A six-year subscriber of America Online (NYSE: AOL) has won $1 million (US$) in a marketing giveaway by the Virginia-based powerhouse and credit card giant Visa U.S.A.
Franza Giffen Newsom, of the San Francisco, California area, was chosen at random after signing up with AOL’s Quick Checkout feature on its Shop@AOL e-commerce platform. The feature is a payment solution that allows consumers to pre-enter data once to avoid re-entry for additional transactions.
AOL said that the prize, which is believed to be the largest e-commerce-related prize awarded to date, was well worth the price.
“We’re thrilled with the tremendous success of the sweepstakes, which resulted in a record number of Quick Checkout registrations during the promotion,” said AOL Vice President of E-Commerce Patrick Gates. “Online shopping sales by AOL members surged to over $2.5 billion this holiday season, and we were able to leverage the popularity of online shopping by highlighting the ease and convenience of Shop@AOL’s Quick Checkout.”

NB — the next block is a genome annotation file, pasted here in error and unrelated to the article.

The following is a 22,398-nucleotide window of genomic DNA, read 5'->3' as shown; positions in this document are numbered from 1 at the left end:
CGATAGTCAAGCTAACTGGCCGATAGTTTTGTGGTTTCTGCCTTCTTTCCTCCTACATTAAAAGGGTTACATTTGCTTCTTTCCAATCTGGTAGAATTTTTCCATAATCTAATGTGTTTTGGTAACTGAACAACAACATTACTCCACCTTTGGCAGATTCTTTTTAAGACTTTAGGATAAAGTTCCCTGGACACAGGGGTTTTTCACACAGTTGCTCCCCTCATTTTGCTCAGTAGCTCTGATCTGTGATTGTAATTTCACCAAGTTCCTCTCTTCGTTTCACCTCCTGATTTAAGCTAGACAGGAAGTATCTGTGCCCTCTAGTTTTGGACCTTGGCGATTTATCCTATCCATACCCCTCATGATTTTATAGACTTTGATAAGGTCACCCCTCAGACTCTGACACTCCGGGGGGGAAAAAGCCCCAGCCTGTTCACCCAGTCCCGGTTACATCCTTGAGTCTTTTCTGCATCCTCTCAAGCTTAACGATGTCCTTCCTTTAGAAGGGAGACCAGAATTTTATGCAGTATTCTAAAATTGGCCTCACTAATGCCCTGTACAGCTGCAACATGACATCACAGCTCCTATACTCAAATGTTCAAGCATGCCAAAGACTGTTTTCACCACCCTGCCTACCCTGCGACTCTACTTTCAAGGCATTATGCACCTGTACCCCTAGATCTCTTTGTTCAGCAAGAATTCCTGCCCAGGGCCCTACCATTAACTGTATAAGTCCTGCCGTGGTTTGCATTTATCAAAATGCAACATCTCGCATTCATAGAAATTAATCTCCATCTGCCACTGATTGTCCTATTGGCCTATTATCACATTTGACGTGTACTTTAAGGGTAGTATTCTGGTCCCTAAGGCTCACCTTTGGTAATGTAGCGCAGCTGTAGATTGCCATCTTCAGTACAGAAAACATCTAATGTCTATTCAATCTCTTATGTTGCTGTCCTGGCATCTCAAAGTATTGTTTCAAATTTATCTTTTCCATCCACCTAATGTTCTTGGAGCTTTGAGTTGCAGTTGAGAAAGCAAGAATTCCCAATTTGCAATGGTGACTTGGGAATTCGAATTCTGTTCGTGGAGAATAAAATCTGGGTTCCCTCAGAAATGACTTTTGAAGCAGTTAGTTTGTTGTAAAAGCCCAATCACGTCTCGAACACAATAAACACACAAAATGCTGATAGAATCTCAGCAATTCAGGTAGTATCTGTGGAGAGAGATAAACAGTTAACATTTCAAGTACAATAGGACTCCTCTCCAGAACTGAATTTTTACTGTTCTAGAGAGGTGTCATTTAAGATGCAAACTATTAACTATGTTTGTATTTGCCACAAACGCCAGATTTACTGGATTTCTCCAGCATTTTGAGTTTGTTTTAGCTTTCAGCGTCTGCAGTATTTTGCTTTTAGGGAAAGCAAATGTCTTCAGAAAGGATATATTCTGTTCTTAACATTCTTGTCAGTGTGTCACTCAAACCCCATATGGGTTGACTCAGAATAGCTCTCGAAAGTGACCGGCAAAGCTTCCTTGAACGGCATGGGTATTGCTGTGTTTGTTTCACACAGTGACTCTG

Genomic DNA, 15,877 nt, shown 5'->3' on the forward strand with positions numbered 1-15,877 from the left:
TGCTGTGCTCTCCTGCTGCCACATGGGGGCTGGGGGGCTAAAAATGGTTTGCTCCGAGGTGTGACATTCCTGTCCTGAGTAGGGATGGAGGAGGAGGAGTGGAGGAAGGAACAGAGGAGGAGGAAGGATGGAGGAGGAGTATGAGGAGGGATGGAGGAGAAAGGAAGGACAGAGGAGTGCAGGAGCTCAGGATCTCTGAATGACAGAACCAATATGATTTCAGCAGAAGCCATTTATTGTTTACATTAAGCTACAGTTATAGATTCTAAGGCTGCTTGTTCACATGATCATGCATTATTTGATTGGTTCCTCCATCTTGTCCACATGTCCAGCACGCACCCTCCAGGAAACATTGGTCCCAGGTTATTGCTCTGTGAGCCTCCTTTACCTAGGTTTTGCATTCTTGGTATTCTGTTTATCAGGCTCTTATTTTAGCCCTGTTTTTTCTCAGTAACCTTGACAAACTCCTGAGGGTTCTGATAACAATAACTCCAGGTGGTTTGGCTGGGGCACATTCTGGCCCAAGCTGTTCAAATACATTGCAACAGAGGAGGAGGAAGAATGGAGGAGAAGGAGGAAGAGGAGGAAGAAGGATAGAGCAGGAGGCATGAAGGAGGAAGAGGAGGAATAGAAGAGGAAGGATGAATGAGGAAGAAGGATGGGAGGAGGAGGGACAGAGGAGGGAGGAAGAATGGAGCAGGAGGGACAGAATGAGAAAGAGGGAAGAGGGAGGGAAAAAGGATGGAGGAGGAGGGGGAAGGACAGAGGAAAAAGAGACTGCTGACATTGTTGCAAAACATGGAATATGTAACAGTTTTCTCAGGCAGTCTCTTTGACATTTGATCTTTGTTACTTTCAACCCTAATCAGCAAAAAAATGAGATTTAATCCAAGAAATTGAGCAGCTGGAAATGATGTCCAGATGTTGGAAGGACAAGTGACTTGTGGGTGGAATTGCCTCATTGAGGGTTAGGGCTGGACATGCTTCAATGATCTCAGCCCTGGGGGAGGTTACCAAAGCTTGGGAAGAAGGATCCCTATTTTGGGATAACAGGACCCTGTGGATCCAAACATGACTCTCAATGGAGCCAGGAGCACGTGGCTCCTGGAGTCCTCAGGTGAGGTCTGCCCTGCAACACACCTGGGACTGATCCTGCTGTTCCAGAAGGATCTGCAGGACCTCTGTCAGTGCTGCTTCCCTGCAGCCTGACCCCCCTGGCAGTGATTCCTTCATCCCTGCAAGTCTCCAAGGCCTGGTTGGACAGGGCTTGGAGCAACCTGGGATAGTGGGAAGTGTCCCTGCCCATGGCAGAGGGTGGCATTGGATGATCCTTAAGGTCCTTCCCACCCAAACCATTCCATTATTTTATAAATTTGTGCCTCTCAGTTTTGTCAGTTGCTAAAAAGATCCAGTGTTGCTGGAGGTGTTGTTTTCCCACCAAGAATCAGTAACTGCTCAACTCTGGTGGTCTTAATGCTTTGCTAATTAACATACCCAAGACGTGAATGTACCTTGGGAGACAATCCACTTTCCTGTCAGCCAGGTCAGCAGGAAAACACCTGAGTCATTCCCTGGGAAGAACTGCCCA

The Winner’s Podium
Giffen Newsom becomes the latest American to become the recipient of a million dollar bonanza, as millionaire fever sweeps the nation like the hula hoop craze of the 50s.
“I never expected to win one million dollars, and it was a surprise to win it by shopping online,” Newsom said in a statement issued by AOL.
Visa is also feeling flush after the promotion, reporting that 70 percent of the new Quick Checkout registrations were made with its cards. Visa has some 330 million credit, commercial and check cards in circulation in the United States.
The credit giant also said that its cards remain the safest way to pay for goods and services on the Internet, reporting that overall card losses dropped to 0.06 percent, or six cents for every $100, in 1999. That figure is down from the rate of 0.07 percent in 1998 and a whopping 0.18 percent in 1992.
Big Bucks at Play
AOL’s million dollar sweepstakes is not the only big giveaway making headlines these days. Search engine portal iWon.com has been trying to attract customers from Yahoo! and other search engines by giving away $10,000 per day, $1 million monthly and $10 million per year.
The company has been running a major television advertising campaign, asking the simple question: “Why wouldn’t you?”